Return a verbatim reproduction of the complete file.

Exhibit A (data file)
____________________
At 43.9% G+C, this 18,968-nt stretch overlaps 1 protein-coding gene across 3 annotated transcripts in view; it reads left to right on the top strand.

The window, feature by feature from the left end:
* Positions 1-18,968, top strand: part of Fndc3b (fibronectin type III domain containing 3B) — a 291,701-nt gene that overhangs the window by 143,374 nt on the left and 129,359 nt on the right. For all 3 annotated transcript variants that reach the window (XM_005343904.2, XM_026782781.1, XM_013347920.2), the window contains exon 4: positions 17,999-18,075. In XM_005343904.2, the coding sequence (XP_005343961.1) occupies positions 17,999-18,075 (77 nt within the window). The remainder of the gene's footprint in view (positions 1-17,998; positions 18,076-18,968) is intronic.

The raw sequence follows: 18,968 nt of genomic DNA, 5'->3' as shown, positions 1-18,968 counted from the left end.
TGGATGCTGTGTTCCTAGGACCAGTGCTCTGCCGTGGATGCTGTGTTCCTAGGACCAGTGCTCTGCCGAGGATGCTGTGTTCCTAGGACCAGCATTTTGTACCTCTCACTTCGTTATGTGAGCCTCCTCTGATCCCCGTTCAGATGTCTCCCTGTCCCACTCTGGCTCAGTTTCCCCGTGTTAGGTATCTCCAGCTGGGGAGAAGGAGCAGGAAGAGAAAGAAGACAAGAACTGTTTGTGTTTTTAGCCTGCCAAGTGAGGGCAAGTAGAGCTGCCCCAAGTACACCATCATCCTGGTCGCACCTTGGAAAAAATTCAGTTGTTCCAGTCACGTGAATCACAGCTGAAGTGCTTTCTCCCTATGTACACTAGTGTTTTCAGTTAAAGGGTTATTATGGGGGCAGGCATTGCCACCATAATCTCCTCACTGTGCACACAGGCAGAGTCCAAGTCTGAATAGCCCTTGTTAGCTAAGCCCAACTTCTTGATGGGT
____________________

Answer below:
At 43.9% G+C, this 18,968-nt stretch overlaps 1 protein-coding gene across 3 annotated transcripts in view; it reads left to right on the top strand.

The window, feature by feature from the left end:
* Positions 1-18,968, top strand: part of Fndc3b (fibronectin type III domain containing 3B) — a 291,701-nt gene that overhangs the window by 143,374 nt on the left and 129,359 nt on the right. For all 3 annotated transcript variants that reach the window (XM_005343904.2, XM_026782781.1, XM_013347920.2), the window contains exon 4: positions 17,999-18,075. In XM_005343904.2, the coding sequence (XP_005343961.1) occupies positions 17,999-18,075 (77 nt within the window). The remainder of the gene's footprint in view (positions 1-17,998; positions 18,076-18,968) is intronic.

The raw sequence follows: 18,968 nt of genomic DNA, 5'->3' as shown, positions 1-18,968 counted from the left end.
TGGATGCTGTGTTCCTAGGACCAGTGCTCTGCCGTGGATGCTGTGTTCCTAGGACCAGTGCTCTGCCGAGGATGCTGTGTTCCTAGGACCAGCATTTTGTACCTCTCACTTCGTTATGTGAGCCTCCTCTGATCCCCGTTCAGATGTCTCCCTGTCCCACTCTGGCTCAGTTTCCCCGTGTTAGGTATCTCCAGCTGGGGAGAAGGAGCAGGAAGAGAAAGAAGACAAGAACTGTTTGTGTTTTTAGCCTGCCAAGTGAGGGCAAGTAGAGCTGCCCCAAGTACACCATCATCCTGGTCGCACCTTGGAAAAAATTCAGTTGTTCCAGTCACGTGAATCACAGCTGAAGTGCTTTCTCCCTATGTACACTAGTGTTTTCAGTTAAAGGGTTATTATGGGGGCAGGCATTGCCACCATAATCTCCTCACTGTGCACACAGGCAGAGTCCAAGTCTGAATAGCCCTTGTTAGCTAAGCCCAACTTCTTGATGGGT